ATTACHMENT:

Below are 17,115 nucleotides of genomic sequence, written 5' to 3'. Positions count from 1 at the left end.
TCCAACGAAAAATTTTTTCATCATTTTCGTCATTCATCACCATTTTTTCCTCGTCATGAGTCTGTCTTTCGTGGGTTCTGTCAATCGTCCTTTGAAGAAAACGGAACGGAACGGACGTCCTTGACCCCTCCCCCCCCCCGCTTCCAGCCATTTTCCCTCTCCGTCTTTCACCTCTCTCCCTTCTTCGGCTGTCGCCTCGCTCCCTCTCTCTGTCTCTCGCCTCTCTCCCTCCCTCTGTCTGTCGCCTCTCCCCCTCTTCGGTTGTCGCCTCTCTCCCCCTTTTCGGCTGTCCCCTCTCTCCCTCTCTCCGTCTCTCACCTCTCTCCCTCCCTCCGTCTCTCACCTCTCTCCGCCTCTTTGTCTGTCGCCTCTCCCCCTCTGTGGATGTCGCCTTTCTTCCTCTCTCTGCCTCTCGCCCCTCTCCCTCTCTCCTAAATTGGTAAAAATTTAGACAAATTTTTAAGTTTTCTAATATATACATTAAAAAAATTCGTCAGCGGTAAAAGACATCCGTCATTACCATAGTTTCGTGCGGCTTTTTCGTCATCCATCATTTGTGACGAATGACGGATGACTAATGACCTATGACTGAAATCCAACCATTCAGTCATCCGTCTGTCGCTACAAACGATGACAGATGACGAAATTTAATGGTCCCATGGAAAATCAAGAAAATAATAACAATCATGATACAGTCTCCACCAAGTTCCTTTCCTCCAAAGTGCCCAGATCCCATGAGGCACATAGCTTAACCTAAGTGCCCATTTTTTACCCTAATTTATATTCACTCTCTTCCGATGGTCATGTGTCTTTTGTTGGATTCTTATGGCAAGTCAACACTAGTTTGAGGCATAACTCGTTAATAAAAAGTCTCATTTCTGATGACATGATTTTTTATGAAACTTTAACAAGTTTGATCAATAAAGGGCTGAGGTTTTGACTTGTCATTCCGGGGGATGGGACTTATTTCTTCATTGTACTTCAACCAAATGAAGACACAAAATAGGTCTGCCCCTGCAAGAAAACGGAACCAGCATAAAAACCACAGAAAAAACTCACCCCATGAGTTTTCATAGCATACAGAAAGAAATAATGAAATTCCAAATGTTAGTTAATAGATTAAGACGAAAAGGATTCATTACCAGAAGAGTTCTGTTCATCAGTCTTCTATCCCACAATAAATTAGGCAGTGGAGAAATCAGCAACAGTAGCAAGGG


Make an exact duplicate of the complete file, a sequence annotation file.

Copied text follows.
Below are 17,115 nucleotides of genomic sequence, written 5' to 3'. Positions count from 1 at the left end.
TCCAACGAAAAATTTTTTCATCATTTTCGTCATTCATCACCATTTTTTCCTCGTCATGAGTCTGTCTTTCGTGGGTTCTGTCAATCGTCCTTTGAAGAAAACGGAACGGAACGGACGTCCTTGACCCCTCCCCCCCCCCGCTTCCAGCCATTTTCCCTCTCCGTCTTTCACCTCTCTCCCTTCTTCGGCTGTCGCCTCGCTCCCTCTCTCTGTCTCTCGCCTCTCTCCCTCCCTCTGTCTGTCGCCTCTCCCCCTCTTCGGTTGTCGCCTCTCTCCCCCTTTTCGGCTGTCCCCTCTCTCCCTCTCTCCGTCTCTCACCTCTCTCCCTCCCTCCGTCTCTCACCTCTCTCCGCCTCTTTGTCTGTCGCCTCTCCCCCTCTGTGGATGTCGCCTTTCTTCCTCTCTCTGCCTCTCGCCCCTCTCCCTCTCTCCTAAATTGGTAAAAATTTAGACAAATTTTTAAGTTTTCTAATATATACATTAAAAAAATTCGTCAGCGGTAAAAGACATCCGTCATTACCATAGTTTCGTGCGGCTTTTTCGTCATCCATCATTTGTGACGAATGACGGATGACTAATGACCTATGACTGAAATCCAACCATTCAGTCATCCGTCTGTCGCTACAAACGATGACAGATGACGAAATTTAATGGTCCCATGGAAAATCAAGAAAATAATAACAATCATGATACAGTCTCCACCAAGTTCCTTTCCTCCAAAGTGCCCAGATCCCATGAGGCACATAGCTTAACCTAAGTGCCCATTTTTTACCCTAATTTATATTCACTCTCTTCCGATGGTCATGTGTCTTTTGTTGGATTCTTATGGCAAGTCAACACTAGTTTGAGGCATAACTCGTTAATAAAAAGTCTCATTTCTGATGACATGATTTTTTATGAAACTTTAACAAGTTTGATCAATAAAGGGCTGAGGTTTTGACTTGTCATTCCGGGGGATGGGACTTATTTCTTCATTGTACTTCAACCAAATGAAGACACAAAATAGGTCTGCCCCTGCAAGAAAACGGAACCAGCATAAAAACCACAGAAAAAACTCACCCCATGAGTTTTCATAGCATACAGAAAGAAATAATGAAATTCCAAATGTTAGTTAATAGATTAAGACGAAAAGGATTCATTACCAGAAGAGTTCTGTTCATCAGTCTTCTATCCCACAATAAATTAGGCAGTGGAGAAATCAGCAACAGTAGCAAGGG